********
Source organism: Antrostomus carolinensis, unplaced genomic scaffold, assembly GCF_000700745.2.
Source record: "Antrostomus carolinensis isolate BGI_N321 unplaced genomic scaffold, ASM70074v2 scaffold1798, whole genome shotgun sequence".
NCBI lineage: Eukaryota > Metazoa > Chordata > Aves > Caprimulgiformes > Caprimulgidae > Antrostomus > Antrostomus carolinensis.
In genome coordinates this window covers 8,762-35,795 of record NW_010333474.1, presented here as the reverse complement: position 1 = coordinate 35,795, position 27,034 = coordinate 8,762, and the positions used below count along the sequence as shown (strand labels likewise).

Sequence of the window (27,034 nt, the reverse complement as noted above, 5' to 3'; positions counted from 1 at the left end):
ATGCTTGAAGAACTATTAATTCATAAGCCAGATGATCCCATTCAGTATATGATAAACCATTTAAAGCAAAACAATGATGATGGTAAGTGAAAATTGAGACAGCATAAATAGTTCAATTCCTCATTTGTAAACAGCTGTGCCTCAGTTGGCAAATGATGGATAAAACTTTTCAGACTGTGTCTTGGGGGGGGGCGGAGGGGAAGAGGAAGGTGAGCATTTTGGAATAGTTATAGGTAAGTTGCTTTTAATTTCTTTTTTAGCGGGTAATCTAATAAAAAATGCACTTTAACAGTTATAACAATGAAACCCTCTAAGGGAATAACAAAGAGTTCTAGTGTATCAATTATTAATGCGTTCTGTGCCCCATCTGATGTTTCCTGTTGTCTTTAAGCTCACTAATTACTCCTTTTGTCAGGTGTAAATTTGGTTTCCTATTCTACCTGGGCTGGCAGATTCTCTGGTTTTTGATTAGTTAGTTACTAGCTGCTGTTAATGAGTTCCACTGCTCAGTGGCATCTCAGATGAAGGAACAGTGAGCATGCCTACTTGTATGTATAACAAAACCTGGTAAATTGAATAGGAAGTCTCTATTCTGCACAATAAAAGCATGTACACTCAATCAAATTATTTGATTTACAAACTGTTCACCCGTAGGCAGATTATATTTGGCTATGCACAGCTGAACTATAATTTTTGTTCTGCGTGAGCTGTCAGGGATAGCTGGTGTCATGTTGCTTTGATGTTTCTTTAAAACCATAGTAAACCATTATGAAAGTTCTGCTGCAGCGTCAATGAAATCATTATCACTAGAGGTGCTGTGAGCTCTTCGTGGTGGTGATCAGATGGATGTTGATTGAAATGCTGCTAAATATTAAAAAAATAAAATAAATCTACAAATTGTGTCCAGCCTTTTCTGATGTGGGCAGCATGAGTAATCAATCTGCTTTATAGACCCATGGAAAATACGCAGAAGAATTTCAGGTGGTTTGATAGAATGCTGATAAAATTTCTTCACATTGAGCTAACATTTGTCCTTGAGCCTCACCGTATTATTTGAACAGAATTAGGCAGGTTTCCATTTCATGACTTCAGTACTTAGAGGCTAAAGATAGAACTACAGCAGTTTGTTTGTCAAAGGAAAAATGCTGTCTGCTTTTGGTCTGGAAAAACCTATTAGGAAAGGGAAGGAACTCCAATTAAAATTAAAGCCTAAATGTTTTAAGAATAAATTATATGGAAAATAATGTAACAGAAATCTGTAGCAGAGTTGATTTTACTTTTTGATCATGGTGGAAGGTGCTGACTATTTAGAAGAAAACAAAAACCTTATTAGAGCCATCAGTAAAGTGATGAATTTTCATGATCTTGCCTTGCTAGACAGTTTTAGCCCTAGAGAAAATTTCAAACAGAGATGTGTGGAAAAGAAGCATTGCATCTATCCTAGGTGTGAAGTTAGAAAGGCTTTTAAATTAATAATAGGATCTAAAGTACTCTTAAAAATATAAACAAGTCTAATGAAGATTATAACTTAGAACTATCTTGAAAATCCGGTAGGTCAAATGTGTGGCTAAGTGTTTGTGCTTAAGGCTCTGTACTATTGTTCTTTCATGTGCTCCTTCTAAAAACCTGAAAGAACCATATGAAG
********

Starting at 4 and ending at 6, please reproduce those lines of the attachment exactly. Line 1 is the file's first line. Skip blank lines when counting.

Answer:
In genome coordinates this window covers 8,762-35,795 of record NW_010333474.1, presented here as the reverse complement: position 1 = coordinate 35,795, position 27,034 = coordinate 8,762, and the positions used below count along the sequence as shown (strand labels likewise).

Sequence of the window (27,034 nt, the reverse complement as noted above, 5' to 3'; positions counted from 1 at the left end):
ATGCTTGAAGAACTATTAATTCATAAGCCAGATGATCCCATTCAGTATATGATAAACCATTTAAAGCAAAACAATGATGATGGTAAGTGAAAATTGAGACAGCATAAATAGTTCAATTCCTCATTTGTAAACAGCTGTGCCTCAGTTGGCAAATGATGGATAAAACTTTTCAGACTGTGTCTTGGGGGGGGGCGGAGGGGAAGAGGAAGGTGAGCATTTTGGAATAGTTATAGGTAAGTTGCTTTTAATTTCTTTTTTAGCGGGTAATCTAATAAAAAATGCACTTTAACAGTTATAACAATGAAACCCTCTAAGGGAATAACAAAGAGTTCTAGTGTATCAATTATTAATGCGTTCTGTGCCCCATCTGATGTTTCCTGTTGTCTTTAAGCTCACTAATTACTCCTTTTGTCAGGTGTAAATTTGGTTTCCTATTCTACCTGGGCTGGCAGATTCTCTGGTTTTTGATTAGTTAGTTACTAGCTGCTGTTAATGAGTTCCACTGCTCAGTGGCATCTCAGATGAAGGAACAGTGAGCATGCCTACTTGTATGTATAACAAAACCTGGTAAATTGAATAGGAAGTCTCTATTCTGCACAATAAAAGCATGTACACTCAATCAAATTATTTGATTTACAAACTGTTCACCCGTAGGCAGATTATATTTGGCTATGCACAGCTGAACTATAATTTTTGTTCTGCGTGAGCTGTCAGGGATAGCTGGTGTCATGTTGCTTTGATGTTTCTTTAAAACCATAGTAAACCATTATGAAAGTTCTGCTGCAGCGTCAATGAAATCATTATCACTAGAGGTGCTGTGAGCTCTTCGTGGTGGTGATCAGATGGATGTTGATTGAAATGCTGCTAAATATTAAAAAAATAAAATAAATCTACAAATTGTGTCCAGCCTTTTCTGATGTGGGCAGCATGAGTAATCAATCTGCTTTATAGACCCATGGAAAATACGCAGAAGAATTTCAGGTGGTTTGATAGAATGCTGATAAAATTTCTTCACATTGAGCTAACATTTGTCCTTGAGCCTCACCGTATTATTTGAACAGAATTAGGCAGGTTTCCATTTCATGACTTCAGTACTTAGAGGCTAAAGATAGAACTACAGCAGTTTGTTTGTCAAAGGAAAAATGCTGTCTGCTTTTGGTCTGGAAAAACCTATTAGGAAAGGGAAGGAACTCCAATTAAAATTAAAGCCTAAATGTTTTAAGAATAAATTATATGGAAAATAATGTAACAGAAATCTGTAGCAGAGTTGATTTTACTTTTTGATCATGGTGGAAGGTGCTGACTATTTAGAAGAAAACAAAAACCTTATTAGAGCCATCAGTAAAGTGATGAATTTTCATGATCTTGCCTTGCTAGACAGTTTTAGCCCTAGAGAAAATTTCAAACAGAGATGTGTGGAAAAGAAGCATTGCATCTATCCTAGGTGTGAAGTTAGAAAGGCTTTTAAATTAATAATAGGATCTAAAGTACTCTTAAAAATATAAACAAGTCTAATGAAGATTATAACTTAGAACTATCTTGAAAATCCGGTAGGTCAAATGTGTGGCTAAGTGTTTGTGCTTAAGGCTCTGTACTATTGTTCTTTCATGTGCTCCTTCTAAAAACCTGAAAGAACCATATGAAG